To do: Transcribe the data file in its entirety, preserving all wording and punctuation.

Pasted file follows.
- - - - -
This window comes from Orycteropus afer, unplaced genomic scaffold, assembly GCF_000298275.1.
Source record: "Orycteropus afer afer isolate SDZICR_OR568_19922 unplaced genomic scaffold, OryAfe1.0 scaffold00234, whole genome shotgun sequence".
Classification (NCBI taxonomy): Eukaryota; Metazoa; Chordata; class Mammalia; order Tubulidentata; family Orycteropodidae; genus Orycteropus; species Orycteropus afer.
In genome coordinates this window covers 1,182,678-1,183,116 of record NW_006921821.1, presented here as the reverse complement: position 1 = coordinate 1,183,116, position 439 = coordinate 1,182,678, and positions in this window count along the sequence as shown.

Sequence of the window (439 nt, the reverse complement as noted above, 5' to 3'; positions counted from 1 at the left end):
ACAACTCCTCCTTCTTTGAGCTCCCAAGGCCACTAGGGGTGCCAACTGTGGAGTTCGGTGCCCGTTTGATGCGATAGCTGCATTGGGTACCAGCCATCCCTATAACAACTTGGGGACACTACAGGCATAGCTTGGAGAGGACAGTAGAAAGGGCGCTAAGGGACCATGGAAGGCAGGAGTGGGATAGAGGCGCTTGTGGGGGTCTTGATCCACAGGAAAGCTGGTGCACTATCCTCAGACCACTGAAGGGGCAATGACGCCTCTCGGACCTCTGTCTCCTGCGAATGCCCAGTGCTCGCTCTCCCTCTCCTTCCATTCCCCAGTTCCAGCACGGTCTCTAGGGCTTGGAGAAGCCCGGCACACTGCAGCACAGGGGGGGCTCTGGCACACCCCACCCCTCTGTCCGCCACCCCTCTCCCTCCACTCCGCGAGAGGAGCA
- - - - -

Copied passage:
This window comes from Orycteropus afer, unplaced genomic scaffold, assembly GCF_000298275.1.
Source record: "Orycteropus afer afer isolate SDZICR_OR568_19922 unplaced genomic scaffold, OryAfe1.0 scaffold00234, whole genome shotgun sequence".
Classification (NCBI taxonomy): Eukaryota; Metazoa; Chordata; class Mammalia; order Tubulidentata; family Orycteropodidae; genus Orycteropus; species Orycteropus afer.
In genome coordinates this window covers 1,182,678-1,183,116 of record NW_006921821.1, presented here as the reverse complement: position 1 = coordinate 1,183,116, position 439 = coordinate 1,182,678, and positions in this window count along the sequence as shown.

Sequence of the window (439 nt, the reverse complement as noted above, 5' to 3'; positions counted from 1 at the left end):
ACAACTCCTCCTTCTTTGAGCTCCCAAGGCCACTAGGGGTGCCAACTGTGGAGTTCGGTGCCCGTTTGATGCGATAGCTGCATTGGGTACCAGCCATCCCTATAACAACTTGGGGACACTACAGGCATAGCTTGGAGAGGACAGTAGAAAGGGCGCTAAGGGACCATGGAAGGCAGGAGTGGGATAGAGGCGCTTGTGGGGGTCTTGATCCACAGGAAAGCTGGTGCACTATCCTCAGACCACTGAAGGGGCAATGACGCCTCTCGGACCTCTGTCTCCTGCGAATGCCCAGTGCTCGCTCTCCCTCTCCTTCCATTCCCCAGTTCCAGCACGGTCTCTAGGGCTTGGAGAAGCCCGGCACACTGCAGCACAGGGGGGGCTCTGGCACACCCCACCCCTCTGTCCGCCACCCCTCTCCCTCCACTCCGCGAGAGGAGCA